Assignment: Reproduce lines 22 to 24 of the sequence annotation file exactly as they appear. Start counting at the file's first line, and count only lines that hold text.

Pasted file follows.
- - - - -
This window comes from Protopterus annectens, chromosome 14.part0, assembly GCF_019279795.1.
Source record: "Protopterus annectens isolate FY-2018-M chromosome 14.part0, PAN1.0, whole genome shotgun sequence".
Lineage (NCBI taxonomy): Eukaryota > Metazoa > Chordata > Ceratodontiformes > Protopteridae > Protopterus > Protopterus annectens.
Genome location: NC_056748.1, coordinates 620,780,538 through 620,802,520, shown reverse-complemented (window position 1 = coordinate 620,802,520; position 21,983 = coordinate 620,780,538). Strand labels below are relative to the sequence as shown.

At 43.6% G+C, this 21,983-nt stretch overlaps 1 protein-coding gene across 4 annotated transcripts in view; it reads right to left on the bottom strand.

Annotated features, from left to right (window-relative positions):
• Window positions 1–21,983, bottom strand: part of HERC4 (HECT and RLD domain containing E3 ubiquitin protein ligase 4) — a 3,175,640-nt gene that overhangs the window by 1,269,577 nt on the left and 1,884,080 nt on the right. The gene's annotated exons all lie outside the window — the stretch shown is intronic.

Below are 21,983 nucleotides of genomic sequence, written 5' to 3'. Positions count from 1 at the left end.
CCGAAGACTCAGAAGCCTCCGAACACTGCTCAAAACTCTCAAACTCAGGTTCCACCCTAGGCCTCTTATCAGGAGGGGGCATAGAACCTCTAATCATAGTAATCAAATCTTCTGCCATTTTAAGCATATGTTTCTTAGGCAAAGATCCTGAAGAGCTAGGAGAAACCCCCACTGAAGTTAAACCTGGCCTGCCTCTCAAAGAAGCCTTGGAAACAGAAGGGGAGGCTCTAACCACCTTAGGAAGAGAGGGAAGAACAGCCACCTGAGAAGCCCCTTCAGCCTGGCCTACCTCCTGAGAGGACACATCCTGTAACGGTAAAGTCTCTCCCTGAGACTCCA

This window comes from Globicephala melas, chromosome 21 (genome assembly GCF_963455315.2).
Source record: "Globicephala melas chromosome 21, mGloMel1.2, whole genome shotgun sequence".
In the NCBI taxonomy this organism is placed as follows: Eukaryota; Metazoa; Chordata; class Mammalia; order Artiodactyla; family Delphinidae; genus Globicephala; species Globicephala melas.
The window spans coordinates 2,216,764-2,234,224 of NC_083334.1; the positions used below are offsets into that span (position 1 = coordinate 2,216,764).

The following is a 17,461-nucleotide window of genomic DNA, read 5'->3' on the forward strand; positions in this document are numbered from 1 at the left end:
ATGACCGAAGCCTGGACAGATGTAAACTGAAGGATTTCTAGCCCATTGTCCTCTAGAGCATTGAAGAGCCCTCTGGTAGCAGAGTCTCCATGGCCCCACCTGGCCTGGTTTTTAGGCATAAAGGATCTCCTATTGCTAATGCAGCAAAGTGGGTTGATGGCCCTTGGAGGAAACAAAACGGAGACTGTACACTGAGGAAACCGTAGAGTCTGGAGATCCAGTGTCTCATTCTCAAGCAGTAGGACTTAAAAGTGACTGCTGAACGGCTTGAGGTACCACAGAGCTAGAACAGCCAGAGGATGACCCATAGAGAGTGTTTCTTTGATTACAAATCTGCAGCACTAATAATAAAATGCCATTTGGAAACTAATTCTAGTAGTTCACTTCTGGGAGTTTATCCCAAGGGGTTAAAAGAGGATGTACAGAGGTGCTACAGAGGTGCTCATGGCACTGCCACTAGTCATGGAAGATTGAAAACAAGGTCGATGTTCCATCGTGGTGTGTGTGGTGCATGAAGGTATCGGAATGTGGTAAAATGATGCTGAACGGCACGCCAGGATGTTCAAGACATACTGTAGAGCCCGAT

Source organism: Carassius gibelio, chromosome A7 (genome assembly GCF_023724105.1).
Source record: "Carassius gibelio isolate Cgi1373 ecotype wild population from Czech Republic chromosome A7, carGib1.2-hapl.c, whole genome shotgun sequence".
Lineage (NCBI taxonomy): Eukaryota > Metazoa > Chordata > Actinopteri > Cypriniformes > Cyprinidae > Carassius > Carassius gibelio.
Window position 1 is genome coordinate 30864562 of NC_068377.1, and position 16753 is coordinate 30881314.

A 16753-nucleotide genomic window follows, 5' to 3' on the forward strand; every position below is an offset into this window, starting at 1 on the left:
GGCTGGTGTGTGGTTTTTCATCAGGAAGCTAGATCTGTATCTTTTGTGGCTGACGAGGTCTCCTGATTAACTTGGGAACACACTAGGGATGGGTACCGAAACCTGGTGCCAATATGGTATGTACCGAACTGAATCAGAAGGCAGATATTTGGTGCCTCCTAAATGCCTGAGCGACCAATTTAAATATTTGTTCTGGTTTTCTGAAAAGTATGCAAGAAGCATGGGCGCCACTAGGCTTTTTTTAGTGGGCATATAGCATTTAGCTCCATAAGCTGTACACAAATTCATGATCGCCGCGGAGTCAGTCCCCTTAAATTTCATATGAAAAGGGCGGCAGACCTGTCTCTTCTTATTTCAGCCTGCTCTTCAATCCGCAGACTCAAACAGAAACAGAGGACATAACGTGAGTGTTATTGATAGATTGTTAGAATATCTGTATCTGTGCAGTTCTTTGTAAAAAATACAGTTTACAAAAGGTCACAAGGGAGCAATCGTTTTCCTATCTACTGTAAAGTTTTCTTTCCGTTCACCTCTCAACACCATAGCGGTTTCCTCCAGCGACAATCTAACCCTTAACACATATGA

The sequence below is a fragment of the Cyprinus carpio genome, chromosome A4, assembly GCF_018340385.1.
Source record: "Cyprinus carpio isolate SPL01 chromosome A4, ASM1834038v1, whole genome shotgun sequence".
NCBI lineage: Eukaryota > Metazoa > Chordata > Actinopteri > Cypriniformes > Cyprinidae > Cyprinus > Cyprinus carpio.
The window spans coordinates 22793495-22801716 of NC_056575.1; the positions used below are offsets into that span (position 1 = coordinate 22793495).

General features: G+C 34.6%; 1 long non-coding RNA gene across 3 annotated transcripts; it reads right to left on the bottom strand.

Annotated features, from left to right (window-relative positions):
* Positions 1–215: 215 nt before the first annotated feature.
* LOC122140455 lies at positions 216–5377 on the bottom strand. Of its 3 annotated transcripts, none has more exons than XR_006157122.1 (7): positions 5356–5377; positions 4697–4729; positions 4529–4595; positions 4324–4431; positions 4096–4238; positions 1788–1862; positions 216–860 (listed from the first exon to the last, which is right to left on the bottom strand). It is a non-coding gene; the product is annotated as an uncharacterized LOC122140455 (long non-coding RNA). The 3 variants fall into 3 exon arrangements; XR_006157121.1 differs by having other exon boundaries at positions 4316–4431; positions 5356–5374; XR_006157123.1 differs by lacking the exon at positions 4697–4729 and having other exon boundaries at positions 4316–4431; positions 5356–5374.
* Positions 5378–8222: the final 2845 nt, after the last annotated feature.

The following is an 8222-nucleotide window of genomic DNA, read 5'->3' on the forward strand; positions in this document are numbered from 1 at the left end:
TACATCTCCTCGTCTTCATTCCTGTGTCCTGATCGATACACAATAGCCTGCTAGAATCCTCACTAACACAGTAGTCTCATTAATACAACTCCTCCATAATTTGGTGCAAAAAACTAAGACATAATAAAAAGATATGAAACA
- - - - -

The sequence below is a fragment of the Cyprinus carpio genome, chromosome A4, assembly GCF_018340385.1.
Source record: "Cyprinus carpio isolate SPL01 chromosome A4, ASM1834038v1, whole genome shotgun sequence".
NCBI lineage: Eukaryota > Metazoa > Chordata > Actinopteri > Cypriniformes > Cyprinidae > Cyprinus > Cyprinus carpio.